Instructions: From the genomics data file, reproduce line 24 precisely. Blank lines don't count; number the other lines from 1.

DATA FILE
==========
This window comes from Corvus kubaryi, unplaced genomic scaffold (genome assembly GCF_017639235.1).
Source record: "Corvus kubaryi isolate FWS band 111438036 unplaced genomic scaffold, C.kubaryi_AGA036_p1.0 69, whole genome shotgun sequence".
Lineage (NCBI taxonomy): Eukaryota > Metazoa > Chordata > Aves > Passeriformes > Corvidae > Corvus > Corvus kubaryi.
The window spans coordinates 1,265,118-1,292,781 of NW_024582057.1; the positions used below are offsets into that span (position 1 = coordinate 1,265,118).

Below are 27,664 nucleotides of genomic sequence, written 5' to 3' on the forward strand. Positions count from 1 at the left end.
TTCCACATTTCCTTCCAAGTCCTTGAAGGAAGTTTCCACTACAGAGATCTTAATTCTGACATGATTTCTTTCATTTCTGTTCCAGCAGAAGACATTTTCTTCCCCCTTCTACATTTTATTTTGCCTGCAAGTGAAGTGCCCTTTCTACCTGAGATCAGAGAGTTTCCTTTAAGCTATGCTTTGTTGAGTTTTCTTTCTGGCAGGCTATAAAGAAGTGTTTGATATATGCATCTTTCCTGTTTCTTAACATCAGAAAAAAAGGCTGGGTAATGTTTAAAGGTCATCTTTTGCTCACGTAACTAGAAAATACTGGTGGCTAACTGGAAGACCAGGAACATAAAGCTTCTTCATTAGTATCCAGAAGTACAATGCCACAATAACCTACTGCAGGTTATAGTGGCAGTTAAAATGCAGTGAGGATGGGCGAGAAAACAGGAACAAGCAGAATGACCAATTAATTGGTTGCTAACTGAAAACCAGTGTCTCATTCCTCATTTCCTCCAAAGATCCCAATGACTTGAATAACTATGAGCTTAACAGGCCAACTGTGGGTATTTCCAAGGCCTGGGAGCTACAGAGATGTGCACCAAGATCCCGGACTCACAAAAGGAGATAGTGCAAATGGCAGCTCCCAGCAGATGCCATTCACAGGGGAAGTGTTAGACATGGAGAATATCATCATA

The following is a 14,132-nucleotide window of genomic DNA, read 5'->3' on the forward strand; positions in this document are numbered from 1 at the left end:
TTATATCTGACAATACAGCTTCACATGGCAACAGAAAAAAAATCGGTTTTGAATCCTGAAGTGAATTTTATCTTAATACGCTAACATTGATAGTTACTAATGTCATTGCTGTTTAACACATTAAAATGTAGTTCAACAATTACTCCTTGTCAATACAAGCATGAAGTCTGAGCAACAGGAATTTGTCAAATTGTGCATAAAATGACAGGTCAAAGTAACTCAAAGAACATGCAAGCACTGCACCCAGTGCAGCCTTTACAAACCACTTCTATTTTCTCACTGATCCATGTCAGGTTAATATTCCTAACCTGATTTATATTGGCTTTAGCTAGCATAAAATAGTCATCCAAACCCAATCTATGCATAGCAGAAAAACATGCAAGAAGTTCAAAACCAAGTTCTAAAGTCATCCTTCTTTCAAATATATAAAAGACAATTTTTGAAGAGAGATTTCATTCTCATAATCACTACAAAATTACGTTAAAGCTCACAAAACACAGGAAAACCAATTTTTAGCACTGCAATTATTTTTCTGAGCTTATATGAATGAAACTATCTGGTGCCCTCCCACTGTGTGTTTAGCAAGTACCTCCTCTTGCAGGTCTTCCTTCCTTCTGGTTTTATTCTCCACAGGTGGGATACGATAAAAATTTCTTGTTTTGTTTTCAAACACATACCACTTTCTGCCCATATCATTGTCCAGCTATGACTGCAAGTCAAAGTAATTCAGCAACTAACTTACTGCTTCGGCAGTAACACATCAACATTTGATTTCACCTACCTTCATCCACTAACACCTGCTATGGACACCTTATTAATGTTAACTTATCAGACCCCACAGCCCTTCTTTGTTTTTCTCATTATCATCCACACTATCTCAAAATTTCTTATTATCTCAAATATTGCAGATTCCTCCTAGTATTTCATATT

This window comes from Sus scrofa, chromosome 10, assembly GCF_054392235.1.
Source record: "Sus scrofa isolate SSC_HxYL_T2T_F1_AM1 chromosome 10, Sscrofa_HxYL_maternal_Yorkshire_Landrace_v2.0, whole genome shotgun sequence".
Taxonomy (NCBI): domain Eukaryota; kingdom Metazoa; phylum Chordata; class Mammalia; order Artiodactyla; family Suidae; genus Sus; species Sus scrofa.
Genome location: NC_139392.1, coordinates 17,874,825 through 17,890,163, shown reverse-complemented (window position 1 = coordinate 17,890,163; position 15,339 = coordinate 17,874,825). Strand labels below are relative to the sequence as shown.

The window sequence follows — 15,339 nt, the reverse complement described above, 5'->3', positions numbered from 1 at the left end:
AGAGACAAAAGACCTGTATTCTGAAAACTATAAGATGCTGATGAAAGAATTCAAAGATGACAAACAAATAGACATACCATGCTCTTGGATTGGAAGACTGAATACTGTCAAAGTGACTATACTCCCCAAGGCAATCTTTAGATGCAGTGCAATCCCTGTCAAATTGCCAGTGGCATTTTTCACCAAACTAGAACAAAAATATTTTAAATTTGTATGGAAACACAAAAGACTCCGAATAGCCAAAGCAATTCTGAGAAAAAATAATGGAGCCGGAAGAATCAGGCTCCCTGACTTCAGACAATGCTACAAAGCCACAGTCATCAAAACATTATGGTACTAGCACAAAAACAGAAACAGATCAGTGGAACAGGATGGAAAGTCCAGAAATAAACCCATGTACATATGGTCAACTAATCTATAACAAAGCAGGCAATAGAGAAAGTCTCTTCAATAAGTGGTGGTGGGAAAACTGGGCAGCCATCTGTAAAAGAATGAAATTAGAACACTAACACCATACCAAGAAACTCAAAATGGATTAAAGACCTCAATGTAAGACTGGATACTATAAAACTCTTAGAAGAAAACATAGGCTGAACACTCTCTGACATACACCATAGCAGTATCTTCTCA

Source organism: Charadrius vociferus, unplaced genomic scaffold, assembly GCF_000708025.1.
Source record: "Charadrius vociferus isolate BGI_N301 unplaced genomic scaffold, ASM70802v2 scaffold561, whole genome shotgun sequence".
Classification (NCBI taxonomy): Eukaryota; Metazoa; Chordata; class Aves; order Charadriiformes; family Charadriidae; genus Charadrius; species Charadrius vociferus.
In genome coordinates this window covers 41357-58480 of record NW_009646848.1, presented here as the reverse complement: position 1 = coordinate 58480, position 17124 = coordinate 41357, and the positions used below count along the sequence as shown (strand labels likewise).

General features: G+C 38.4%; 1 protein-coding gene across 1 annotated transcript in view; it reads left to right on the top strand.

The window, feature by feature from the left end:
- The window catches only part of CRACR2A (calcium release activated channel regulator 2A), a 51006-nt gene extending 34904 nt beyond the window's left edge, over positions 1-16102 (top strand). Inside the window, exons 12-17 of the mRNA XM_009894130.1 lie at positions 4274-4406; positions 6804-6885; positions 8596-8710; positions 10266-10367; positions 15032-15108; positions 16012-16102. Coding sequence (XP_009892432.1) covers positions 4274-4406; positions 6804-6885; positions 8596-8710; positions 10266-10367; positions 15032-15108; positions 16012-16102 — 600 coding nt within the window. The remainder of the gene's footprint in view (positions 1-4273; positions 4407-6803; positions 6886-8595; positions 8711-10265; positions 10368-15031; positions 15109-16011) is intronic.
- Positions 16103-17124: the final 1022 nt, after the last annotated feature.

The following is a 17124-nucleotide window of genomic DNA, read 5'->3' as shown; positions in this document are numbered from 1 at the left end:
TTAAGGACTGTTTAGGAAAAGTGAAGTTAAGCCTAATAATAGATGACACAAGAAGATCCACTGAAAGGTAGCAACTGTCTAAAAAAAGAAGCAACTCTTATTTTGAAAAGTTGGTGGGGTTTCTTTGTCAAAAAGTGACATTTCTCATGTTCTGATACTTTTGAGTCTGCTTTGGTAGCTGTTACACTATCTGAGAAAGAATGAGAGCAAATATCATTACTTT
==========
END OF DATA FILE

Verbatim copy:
TTAAGGACTGTTTAGGAAAAGTGAAGTTAAGCCTAATAATAGATGACACAAGAAGATCCACTGAAAGGTAGCAACTGTCTAAAAAAAGAAGCAACTCTTATTTTGAAAAGTTGGTGGGGTTTCTTTGTCAAAAAGTGACATTTCTCATGTTCTGATACTTTTGAGTCTGCTTTGGTAGCTGTTACACTATCTGAGAAAGAATGAGAGCAAATATCATTACTTT